Gray Areas

It’s all a gray area . . .

I’m told that in twelve-step-style
recovery meetings, they discourage sharing “war stories,” or telling about
specific incidents of being under the influence. By not talking about using, or
the surrounding drama, various triggers are avoided, the group can better focus
on recovery—and hang onto those 30-day chips.

The No War Stories rule also gently helps
those inclined to feeling victimized. If you can’t talk about the ways you’ve
been wronged it gets a little harder to blame others for one’s situation. You
might become a little more accountable and look for ways to stay motivated. Unless,
of course, you relapse and end up at the starting gate again. I’ve watched my
three sons go around the black and white racetrack too many times.

Watching them is the worst thing, until I see
the truth: I’ve been trapped in black and white thinking too.

I’ve obsessed, hoping my three adult sons will
agree to treatment, stay in treatment or otherwise not have to start over. And
whenever the relapses or crises come, I’ve skulked back to my own version of
the starting gate, wondering if I’ll ever pass go. Then I’ve overanalyzed.
Where did I enable? Where should I have used tough love? Did I do it right or
am I wrong?

My big discovery? Black and white thinking
holds me hostage in a lot of the same ways as my sons.

This either/or way of relating only gives
me two choices: either I see him as someone in recovery or not. In treatment or
not. Clean, sober or not. These “nots,” I now see, point to our Western views
of good and evil and subconsciously influence my attitude toward my own
children. Especially when they create chaos or there’s ugly fallout from their
using, it’s not far from a not to a not good. In this simplistic
way of thinking, I can quickly get to dislike or even hate if my standards
aren’t met.

A friend recently commented, “If someone
with type two diabetes struggles with their diet and makes the decision to eat
a sugary snack, we don’t ridicule them in the public stocks for the sin of
gluttony. Why then, do we condemn people with the disease of substance use? For
many, it’s another black-and-white area: choice.

The question of choice often justifies my
need to blame my sons for their refusal to get into recovery. Like meetings
that discourage war stories, my recounting of their sins and my wounds only
cements my status as a victim. My sons choose to keep hurting themselves and
me, so I can feel as sorry for myself as I like. I can be angry, bitter and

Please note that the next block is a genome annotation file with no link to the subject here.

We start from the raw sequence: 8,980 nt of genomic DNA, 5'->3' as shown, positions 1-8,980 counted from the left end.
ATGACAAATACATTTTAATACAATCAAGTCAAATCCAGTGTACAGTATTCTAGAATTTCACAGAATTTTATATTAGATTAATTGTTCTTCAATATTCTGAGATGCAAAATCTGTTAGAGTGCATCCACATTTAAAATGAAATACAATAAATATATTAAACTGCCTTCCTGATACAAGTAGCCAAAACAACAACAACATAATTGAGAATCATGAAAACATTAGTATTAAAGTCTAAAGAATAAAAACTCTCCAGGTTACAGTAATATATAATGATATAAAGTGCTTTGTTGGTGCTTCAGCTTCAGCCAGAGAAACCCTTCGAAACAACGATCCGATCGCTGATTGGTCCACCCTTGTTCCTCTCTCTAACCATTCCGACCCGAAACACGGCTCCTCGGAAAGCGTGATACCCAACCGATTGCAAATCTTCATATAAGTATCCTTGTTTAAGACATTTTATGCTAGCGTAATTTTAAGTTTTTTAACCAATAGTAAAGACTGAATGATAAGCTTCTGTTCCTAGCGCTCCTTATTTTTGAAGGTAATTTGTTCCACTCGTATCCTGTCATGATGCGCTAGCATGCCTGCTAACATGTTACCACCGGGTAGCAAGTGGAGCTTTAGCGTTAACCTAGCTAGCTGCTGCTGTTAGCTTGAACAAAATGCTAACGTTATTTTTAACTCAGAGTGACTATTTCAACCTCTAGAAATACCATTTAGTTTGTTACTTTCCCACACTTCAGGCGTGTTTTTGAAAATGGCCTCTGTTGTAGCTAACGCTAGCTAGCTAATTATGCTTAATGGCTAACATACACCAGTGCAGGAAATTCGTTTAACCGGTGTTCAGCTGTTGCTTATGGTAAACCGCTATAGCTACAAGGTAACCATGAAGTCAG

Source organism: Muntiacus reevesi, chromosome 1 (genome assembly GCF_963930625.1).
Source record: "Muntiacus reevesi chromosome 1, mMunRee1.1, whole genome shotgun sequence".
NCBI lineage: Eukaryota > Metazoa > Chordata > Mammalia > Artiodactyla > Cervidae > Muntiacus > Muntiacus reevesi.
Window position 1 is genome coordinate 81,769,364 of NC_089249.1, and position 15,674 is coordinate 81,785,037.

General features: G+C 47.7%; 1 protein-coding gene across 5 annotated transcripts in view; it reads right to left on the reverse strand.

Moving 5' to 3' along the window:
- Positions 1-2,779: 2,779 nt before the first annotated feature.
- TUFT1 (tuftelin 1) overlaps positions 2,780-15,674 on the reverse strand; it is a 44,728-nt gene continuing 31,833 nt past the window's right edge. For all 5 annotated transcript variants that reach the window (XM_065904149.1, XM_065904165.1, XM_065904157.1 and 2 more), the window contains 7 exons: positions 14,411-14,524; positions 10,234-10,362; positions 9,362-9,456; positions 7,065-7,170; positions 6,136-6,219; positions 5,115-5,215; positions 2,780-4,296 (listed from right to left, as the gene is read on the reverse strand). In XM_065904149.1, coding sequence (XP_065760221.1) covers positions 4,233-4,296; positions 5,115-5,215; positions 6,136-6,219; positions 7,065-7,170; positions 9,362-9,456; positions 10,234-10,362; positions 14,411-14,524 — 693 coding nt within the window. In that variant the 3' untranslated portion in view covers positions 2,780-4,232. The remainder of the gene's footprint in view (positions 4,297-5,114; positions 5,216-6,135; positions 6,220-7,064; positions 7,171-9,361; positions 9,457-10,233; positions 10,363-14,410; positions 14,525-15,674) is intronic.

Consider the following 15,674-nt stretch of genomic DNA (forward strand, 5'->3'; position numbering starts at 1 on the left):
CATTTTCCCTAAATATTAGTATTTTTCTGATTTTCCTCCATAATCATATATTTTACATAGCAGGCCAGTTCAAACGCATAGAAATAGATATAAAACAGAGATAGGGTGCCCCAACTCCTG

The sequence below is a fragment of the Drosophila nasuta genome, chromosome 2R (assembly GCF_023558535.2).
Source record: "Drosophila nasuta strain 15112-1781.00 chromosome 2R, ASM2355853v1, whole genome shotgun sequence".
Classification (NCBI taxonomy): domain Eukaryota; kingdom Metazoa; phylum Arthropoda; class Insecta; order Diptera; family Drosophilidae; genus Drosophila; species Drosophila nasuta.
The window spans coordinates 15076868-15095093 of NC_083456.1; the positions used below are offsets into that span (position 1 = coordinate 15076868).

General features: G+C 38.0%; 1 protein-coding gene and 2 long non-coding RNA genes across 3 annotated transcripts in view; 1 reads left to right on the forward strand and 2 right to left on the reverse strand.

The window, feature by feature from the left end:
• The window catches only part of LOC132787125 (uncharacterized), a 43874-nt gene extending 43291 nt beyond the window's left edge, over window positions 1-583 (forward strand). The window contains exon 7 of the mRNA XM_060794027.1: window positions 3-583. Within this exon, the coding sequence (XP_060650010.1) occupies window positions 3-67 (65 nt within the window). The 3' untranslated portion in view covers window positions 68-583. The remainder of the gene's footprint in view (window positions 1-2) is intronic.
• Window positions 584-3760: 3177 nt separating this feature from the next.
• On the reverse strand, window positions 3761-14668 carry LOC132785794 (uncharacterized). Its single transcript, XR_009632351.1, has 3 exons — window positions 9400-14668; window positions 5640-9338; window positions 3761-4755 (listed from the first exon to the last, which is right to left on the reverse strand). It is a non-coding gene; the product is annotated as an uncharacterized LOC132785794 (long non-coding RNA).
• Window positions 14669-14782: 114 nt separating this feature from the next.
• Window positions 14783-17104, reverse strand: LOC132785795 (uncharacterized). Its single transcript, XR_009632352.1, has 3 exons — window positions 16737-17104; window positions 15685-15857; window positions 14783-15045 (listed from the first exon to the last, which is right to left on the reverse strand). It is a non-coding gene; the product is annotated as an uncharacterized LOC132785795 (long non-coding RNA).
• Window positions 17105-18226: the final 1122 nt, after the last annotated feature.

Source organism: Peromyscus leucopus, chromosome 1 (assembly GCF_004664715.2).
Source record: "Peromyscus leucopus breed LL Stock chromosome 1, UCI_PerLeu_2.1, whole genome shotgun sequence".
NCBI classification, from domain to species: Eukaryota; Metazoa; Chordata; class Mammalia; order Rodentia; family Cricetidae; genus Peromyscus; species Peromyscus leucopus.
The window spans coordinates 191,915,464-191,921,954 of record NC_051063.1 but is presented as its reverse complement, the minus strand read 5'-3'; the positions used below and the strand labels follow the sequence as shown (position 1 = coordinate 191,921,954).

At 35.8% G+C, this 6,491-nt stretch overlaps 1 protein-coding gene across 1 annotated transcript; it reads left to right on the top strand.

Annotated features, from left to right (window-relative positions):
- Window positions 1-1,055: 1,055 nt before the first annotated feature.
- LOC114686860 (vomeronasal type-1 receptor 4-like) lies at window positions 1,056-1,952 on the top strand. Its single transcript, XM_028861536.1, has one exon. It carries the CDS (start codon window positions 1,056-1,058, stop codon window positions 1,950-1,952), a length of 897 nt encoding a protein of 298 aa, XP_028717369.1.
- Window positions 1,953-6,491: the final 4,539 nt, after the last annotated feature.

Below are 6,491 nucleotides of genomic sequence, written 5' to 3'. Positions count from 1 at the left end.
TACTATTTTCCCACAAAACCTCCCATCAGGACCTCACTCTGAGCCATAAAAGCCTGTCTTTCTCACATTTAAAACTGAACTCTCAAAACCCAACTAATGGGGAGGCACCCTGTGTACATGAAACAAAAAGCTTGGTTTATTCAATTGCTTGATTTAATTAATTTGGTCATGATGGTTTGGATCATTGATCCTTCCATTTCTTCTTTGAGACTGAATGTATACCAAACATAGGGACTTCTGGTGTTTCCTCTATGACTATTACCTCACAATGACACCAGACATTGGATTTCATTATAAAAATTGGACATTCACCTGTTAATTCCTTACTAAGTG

refuse to see my own part in what is often called the family disease.

Yet I’ve chosen too. I’ve chosen to be
miserable, to sit in shame because the neighbors watched the police roll up to
our house again. I’ve acted as if God picks on me by sticking me with three
sons who mostly harm themselves. I’ve bought into the idea that I either have produced
kids who are good, or . . .not so good.

So. I’m starting over and the truth is all
gray. Yes, it’s embarrassing that the sheriff knows us by name. It upsets me if
a friend crows about her kids’ successes. It’s horrible, but I’m jealous of
those whose kids do find long-term recovery. It’s lonely and sad on days when
you feel as if God really doesn’t like you much. Life, especially life here in
the Pacific Northwest can be depressingly gray when I really really need the
sun to shine.

For me, the sun has been shining on a
myth. A black and white myth of I got my miracle, praise God he’s
finally healed
. The new grayer story is more like oh wait he fell off
the horse but whew he’s climbing back into saddle
. And I can stay connected
to him while we both figure out this thing Jesus calls love.

In a both/and gray world, I’m starting over so that I may seize every possible moment to love on my irregular but wonderful sons. I’ll encourage them, nudge them just a tad when I sense they are more receptive. To tell my sons that I’ll always help you into whatever recovery looks like for you. That I’ll love you forever and ever, amen. It’s not black or white, but it’s a start.

I’m so excited! My newest book, Prayers for Parents of Prodigals, releases January 2020 from Harvest House Publishers. As I begin the countdown, I’ll be giving away bonus material with a pre-order campaign you can access HERE. Prayers for Parents of Prodigals provides a handy, quick way to connect to God as you walk this journey, or a comforting gift for someone you know. Remember: You are not alone!

About Linda S. Clare

I'm an author, speaker, writing coach and mentor. I teach both fiction and nonfiction writing at Lane Community College and in the doctoral program as expert writing advisor for George Fox University. I love helping writers improve their craft and I'm both an avid reader and writer of stories about those with wounded hearts.

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